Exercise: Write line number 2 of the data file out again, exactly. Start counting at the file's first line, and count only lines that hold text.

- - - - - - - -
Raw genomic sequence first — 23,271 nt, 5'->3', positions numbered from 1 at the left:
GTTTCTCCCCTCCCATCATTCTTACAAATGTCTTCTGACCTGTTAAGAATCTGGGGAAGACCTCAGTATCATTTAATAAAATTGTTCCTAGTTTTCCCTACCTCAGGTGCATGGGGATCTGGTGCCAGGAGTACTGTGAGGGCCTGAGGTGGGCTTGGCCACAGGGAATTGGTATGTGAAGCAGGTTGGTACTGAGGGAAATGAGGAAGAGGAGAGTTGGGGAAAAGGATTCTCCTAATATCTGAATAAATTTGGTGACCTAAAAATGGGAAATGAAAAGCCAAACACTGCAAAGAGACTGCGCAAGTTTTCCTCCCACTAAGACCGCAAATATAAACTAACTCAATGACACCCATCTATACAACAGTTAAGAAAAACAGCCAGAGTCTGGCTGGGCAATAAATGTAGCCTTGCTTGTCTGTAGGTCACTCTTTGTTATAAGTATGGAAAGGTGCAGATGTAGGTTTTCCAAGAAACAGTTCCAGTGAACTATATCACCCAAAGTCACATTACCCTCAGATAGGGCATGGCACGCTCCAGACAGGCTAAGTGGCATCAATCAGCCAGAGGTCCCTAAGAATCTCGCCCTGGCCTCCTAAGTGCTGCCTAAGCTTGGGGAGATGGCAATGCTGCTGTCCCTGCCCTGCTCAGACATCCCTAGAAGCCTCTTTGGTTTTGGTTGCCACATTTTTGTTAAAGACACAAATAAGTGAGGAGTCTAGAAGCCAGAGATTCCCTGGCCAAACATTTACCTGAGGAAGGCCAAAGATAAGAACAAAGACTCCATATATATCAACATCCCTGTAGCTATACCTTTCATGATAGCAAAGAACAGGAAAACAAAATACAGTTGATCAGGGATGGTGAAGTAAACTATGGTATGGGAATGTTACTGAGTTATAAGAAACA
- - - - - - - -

GTTTCTCCCCTCCCATCATTCTTACAAATGTCTTCTGACCTGTTAAGAATCTGGGGAAGACCTCAGTATCATTTAATAAAATTGTTCCTAGTTTTCCCTACCTCAGGTGCATGGGGATCTGGTGCCAGGAGTACTGTGAGGGCCTGAGGTGGGCTTGGCCACAGGGAATTGGTATGTGAAGCAGGTTGGTACTGAGGGAAATGAGGAAGAGGAGAGTTGGGGAAAAGGATTCTCCTAATATCTGAATAAATTTGGTGACCTAAAAATGGGAAATGAAAAGCCAAACACTGCAAAGAGACTGCGCAAGTTTTCCTCCCACTAAGACCGCAAATATAAACTAACTCAATGACACCCATCTATACAACAGTTAAGAAAAACAGCCAGAGTCTGGCTGGGCAATAAATGTAGCCTTGCTTGTCTGTAGGTCACTCTTTGTTATAAGTATGGAAAGGTGCAGATGTAGGTTTTCCAAGAAACAGTTCCAGTGAACTATATCACCCAAAGTCACATTACCCTCAGATAGGGCATGGCACGCTCCAGACAGGCTAAGTGGCATCAATCAGCCAGAGGTCCCTAAGAATCTCGCCCTGGCCTCCTAAGTGCTGCCTAAGCTTGGGGAGATGGCAATGCTGCTGTCCCTGCCCTGCTCAGACATCCCTAGAAGCCTCTTTGGTTTTGGTTGCCACATTTTTGTTAAAGACACAAATAAGTGAGGAGTCTAGAAGCCAGAGATTCCCTGGCCAAACATTTACCTGAGGAAGGCCAAAGATAAGAACAAAGACTCCATATATATCAACATCCCTGTAGCTATACCTTTCATGATAGCAAAGAACAGGAAAACAAAATACAGTTGATCAGGGATGGTGAAGTAAACTATGGTATGGGAATGTTACTGAGTTATAAGAAACA